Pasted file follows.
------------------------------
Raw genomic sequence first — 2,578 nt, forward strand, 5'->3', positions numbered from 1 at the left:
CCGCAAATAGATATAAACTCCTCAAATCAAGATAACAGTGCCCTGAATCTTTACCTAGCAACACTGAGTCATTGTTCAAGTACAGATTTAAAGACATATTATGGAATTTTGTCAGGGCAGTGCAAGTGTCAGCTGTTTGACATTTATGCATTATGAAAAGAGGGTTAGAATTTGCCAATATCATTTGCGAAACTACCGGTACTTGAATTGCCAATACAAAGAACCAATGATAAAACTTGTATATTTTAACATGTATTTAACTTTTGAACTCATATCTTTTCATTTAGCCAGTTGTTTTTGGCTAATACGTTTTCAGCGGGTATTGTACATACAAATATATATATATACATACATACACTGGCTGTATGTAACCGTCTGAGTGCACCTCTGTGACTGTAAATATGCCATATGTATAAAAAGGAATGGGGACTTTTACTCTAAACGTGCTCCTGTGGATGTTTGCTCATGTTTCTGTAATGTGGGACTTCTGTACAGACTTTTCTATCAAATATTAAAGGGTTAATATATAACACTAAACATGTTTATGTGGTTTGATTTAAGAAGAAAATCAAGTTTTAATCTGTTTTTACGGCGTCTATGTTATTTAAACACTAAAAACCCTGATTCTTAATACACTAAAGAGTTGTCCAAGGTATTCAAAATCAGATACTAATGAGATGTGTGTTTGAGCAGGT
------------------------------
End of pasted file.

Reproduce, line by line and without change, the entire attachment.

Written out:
Raw genomic sequence first — 2,578 nt, forward strand, 5'->3', positions numbered from 1 at the left:
CCGCAAATAGATATAAACTCCTCAAATCAAGATAACAGTGCCCTGAATCTTTACCTAGCAACACTGAGTCATTGTTCAAGTACAGATTTAAAGACATATTATGGAATTTTGTCAGGGCAGTGCAAGTGTCAGCTGTTTGACATTTATGCATTATGAAAAGAGGGTTAGAATTTGCCAATATCATTTGCGAAACTACCGGTACTTGAATTGCCAATACAAAGAACCAATGATAAAACTTGTATATTTTAACATGTATTTAACTTTTGAACTCATATCTTTTCATTTAGCCAGTTGTTTTTGGCTAATACGTTTTCAGCGGGTATTGTACATACAAATATATATATATACATACATACACTGGCTGTATGTAACCGTCTGAGTGCACCTCTGTGACTGTAAATATGCCATATGTATAAAAAGGAATGGGGACTTTTACTCTAAACGTGCTCCTGTGGATGTTTGCTCATGTTTCTGTAATGTGGGACTTCTGTACAGACTTTTCTATCAAATATTAAAGGGTTAATATATAACACTAAACATGTTTATGTGGTTTGATTTAAGAAGAAAATCAAGTTTTAATCTGTTTTTACGGCGTCTATGTTATTTAAACACTAAAAACCCTGATTCTTAATACACTAAAGAGTTGTCCAAGGTATTCAAAATCAGATACTAATGAGATGTGTGTTTGAGCAGGT